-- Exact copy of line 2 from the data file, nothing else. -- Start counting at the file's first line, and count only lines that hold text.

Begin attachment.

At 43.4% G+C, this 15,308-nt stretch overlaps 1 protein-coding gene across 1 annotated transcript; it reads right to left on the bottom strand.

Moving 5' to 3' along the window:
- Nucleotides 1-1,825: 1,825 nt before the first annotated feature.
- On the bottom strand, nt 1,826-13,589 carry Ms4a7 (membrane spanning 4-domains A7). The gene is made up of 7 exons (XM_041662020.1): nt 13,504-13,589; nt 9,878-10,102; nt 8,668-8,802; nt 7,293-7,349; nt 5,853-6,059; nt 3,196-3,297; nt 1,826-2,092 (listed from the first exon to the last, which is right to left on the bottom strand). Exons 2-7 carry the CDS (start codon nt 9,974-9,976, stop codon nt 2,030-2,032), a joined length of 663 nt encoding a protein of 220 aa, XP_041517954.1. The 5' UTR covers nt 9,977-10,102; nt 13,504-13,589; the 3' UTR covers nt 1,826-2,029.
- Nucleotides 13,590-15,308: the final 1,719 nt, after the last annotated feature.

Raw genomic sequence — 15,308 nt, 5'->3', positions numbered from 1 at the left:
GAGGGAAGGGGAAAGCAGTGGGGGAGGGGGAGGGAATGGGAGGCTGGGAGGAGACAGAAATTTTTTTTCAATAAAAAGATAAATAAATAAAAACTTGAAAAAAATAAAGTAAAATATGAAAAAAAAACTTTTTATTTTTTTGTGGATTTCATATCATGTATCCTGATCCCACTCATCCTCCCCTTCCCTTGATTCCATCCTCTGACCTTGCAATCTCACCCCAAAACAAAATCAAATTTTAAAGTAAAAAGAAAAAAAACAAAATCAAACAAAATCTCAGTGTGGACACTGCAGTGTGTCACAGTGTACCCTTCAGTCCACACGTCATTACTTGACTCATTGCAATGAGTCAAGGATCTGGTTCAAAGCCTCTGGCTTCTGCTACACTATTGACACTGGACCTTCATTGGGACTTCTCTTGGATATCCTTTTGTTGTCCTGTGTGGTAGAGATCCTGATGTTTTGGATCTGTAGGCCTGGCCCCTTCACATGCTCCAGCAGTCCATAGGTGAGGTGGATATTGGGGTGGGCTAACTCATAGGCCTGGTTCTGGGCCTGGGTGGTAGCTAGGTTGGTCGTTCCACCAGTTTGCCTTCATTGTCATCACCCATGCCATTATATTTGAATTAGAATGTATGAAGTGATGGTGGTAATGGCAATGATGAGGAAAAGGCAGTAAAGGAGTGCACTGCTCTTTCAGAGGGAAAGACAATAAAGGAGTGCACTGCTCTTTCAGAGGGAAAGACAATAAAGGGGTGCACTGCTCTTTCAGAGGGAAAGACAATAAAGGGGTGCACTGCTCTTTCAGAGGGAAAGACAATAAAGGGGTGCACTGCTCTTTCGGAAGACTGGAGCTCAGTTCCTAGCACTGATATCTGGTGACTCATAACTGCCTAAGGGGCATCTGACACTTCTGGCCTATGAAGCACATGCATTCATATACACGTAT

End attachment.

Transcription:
Moving 5' to 3' along the window: